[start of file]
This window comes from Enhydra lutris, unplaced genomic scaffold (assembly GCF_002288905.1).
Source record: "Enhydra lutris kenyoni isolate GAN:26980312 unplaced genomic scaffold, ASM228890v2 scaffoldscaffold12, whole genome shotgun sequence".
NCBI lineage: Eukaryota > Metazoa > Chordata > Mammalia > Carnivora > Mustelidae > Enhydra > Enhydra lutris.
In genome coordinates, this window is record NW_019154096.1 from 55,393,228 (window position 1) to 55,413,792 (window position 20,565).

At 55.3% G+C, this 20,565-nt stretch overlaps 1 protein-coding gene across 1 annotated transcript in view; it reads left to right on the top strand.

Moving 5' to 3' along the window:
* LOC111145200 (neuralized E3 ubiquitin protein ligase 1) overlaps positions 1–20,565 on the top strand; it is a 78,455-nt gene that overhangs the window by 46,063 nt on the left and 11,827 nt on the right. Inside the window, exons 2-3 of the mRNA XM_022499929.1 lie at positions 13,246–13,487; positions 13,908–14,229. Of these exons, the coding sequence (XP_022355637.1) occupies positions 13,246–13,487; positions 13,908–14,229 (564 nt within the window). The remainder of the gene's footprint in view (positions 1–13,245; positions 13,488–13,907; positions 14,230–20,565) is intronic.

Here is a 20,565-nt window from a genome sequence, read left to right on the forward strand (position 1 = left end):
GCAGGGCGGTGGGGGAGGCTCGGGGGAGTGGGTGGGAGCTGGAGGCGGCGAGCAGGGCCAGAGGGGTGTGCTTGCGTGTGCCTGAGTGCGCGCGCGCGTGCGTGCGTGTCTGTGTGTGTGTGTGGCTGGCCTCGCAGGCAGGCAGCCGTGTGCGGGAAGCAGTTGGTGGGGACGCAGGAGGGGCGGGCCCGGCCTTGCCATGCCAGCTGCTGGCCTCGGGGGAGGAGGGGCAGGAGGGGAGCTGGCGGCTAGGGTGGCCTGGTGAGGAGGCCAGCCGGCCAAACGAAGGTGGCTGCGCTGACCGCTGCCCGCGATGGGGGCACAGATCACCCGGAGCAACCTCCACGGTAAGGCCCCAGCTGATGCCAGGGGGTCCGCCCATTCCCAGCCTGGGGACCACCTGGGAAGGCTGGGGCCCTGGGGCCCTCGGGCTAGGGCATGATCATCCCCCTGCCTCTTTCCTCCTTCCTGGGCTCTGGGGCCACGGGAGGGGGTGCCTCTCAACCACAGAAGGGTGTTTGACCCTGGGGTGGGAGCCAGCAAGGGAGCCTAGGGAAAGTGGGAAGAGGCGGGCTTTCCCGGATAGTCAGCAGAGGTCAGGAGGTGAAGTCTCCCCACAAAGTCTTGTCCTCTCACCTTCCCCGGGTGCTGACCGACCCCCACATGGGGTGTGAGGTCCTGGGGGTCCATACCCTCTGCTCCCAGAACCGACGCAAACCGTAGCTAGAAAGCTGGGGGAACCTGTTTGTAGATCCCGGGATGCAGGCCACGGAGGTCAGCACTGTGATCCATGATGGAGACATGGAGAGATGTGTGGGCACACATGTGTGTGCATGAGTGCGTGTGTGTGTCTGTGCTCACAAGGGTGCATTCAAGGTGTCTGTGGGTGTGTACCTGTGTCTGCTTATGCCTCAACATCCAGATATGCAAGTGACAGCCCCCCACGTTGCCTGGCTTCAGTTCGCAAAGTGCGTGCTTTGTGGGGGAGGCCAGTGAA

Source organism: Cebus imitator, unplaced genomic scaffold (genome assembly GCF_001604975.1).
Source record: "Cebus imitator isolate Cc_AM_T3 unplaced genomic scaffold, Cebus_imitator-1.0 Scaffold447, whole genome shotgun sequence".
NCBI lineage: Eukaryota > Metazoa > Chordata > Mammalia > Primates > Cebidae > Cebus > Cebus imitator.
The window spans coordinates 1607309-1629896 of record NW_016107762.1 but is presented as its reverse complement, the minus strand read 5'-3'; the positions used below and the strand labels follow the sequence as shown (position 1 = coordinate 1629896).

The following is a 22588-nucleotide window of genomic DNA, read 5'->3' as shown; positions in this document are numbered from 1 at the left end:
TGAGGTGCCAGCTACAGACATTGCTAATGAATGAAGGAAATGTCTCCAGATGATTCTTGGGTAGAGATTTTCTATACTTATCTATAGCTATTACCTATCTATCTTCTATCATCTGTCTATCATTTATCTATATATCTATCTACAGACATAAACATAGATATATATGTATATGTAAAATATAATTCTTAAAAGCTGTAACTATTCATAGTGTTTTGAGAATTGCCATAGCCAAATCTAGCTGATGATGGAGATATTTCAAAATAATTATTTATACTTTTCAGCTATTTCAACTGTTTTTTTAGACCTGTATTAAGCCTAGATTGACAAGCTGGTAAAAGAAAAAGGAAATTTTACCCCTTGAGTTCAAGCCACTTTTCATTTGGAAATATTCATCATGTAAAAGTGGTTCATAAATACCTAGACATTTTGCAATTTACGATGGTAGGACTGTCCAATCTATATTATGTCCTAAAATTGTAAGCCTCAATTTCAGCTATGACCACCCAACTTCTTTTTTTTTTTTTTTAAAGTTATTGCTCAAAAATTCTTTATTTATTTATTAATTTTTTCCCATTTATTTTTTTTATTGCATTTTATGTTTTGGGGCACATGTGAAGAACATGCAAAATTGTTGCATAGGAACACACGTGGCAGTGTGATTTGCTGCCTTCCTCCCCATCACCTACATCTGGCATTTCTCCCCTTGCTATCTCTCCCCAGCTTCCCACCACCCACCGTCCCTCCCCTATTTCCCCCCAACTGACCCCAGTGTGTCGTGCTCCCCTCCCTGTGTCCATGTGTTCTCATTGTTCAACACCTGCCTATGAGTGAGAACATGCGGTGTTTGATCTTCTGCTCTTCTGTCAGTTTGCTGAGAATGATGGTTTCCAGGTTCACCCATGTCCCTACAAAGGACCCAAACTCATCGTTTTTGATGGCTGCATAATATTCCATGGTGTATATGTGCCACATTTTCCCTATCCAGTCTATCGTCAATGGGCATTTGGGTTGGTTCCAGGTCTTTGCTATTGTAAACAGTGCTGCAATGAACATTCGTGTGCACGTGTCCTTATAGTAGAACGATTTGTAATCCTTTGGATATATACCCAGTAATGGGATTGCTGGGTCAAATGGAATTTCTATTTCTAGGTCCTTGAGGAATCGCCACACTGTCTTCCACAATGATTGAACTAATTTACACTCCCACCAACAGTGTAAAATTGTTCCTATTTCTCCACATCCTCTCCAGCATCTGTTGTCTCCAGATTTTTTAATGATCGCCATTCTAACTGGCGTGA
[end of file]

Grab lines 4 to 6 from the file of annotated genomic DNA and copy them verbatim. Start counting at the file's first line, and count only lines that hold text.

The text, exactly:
In genome coordinates, this window is record NW_019154096.1 from 55,393,228 (window position 1) to 55,413,792 (window position 20,565).

At 55.3% G+C, this 20,565-nt stretch overlaps 1 protein-coding gene across 1 annotated transcript in view; it reads left to right on the top strand.

Moving 5' to 3' along the window: